PHP4 comes with a bunch of new functions designed to allow FTPconnections over the Web. This article explores the new FTP functions,together with an example of how they can be used to build a browser-basedFTP client.
Once logged in to an FTP server, PHP offers a number of functions that can provide system-specific information, together with file and directory information.
First, the ftp_pwd() function comes in very useful if you need to find out where you're currently located in the directory tree.
// get current location
$here = ftp_pwd($conn);
In case you need to know the operating system that the FTP
server is currently running, ftp_systype() will be able to give you this information.
// get system type
$server_os = ftp_systype($conn);
In case you need to switch passive (PASV) mode on or off, PHP
has the ftp_pasv() function, which acts as a toggle switch, turning PASV mode on and off. In case you don't know what passive mode...don't worry about it!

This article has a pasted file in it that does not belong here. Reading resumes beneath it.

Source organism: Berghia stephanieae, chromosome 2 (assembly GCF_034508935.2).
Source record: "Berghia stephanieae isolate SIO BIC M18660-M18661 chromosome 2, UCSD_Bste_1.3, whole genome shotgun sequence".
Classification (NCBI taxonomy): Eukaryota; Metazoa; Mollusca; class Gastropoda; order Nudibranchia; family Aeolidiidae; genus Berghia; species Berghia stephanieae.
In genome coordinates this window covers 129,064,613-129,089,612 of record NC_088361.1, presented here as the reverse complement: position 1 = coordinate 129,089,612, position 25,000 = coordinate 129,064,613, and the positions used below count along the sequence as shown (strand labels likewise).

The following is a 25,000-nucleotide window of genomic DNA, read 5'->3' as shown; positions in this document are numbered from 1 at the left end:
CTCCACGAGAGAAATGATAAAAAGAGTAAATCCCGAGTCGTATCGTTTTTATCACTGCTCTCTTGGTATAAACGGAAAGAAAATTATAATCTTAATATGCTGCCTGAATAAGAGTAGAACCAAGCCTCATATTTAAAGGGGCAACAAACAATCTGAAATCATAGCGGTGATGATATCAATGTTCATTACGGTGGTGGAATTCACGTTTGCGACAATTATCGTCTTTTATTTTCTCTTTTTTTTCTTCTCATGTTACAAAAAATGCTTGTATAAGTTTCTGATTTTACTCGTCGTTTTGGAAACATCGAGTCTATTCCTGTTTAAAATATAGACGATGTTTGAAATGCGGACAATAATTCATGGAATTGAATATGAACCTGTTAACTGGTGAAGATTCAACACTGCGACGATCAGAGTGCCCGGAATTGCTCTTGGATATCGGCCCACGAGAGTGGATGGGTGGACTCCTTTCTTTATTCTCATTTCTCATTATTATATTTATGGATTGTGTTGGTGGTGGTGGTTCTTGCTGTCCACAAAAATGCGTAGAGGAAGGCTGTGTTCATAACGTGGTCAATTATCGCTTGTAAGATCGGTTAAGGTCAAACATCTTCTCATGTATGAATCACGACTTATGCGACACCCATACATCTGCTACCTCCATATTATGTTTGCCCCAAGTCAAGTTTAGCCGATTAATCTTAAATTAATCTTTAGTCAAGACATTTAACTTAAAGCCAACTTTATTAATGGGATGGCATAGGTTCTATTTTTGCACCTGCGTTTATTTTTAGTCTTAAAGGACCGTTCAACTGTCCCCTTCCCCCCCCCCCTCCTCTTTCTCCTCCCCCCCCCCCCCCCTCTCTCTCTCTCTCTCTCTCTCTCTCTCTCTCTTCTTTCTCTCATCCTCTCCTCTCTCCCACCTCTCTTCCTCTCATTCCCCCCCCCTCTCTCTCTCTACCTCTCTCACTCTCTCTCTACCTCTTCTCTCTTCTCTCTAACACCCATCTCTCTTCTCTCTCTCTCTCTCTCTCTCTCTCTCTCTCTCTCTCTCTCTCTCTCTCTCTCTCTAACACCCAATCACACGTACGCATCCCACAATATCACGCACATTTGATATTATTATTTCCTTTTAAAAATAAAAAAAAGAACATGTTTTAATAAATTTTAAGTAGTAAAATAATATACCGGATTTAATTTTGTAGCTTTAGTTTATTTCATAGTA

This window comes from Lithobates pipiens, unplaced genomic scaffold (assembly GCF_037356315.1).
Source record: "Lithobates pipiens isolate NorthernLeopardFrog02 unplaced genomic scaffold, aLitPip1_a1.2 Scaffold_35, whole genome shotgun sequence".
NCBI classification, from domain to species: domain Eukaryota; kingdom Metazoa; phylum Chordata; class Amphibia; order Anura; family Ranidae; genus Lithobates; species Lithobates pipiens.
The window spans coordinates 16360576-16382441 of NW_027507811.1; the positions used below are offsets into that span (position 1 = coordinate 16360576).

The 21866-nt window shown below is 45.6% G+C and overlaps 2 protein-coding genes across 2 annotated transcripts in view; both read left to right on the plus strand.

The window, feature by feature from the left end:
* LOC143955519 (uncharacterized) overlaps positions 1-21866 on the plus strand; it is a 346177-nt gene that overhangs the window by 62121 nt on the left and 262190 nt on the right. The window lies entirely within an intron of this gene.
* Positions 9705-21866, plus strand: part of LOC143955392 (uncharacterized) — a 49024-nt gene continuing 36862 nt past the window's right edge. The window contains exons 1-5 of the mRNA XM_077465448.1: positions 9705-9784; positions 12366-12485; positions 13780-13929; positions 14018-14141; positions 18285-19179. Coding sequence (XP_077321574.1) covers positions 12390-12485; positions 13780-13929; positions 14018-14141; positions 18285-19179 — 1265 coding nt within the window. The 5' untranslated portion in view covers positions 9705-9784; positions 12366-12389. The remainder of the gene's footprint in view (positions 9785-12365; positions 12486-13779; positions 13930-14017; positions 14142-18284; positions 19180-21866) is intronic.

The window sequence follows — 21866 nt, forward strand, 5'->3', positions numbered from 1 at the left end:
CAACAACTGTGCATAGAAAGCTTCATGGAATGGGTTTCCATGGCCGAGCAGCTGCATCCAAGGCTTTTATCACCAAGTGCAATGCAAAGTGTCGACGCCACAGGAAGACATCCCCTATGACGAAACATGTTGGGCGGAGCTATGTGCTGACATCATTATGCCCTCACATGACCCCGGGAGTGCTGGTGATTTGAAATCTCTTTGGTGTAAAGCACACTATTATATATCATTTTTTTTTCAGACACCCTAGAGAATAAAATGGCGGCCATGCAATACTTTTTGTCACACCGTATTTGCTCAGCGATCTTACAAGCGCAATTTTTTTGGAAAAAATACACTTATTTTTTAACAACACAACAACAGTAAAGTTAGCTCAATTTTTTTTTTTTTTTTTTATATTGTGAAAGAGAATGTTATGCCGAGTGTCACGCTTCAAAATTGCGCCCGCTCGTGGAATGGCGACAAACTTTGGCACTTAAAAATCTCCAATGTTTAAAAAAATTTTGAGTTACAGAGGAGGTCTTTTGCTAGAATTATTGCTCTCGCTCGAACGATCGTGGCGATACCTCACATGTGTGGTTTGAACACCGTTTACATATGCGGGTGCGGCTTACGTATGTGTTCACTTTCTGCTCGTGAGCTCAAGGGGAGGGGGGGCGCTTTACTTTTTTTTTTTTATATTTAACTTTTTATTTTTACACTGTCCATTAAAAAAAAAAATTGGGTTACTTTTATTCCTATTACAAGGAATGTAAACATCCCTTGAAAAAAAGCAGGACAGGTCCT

// turn PASV on
How about a file listing? Well, PHP offers two types of
listings - a compact listing containing only file and directory names, and a long listing containing detailed information on file sizes, permissions and timestamps.
The first listing is provided by the ftp_nlist() function, while the second comes via ftp_rawlist(). Both functions require a directory name to be passed as a parameter, and both return the listing as an array. Each element of this array corresponds to one line of text from the listing.
And in case you're curious about file sizes, there's a very
handy ftp_size() function which returns the size of the specified file in bytes. An important point to be noted here is that this function returns a value of -1 on error - a fact which comes in handy if you're trying to distinguish between files and directories, since this function, when invoked on a directory, typically returns a value of -1. You'll see this technique being used extensively in the example coming up later.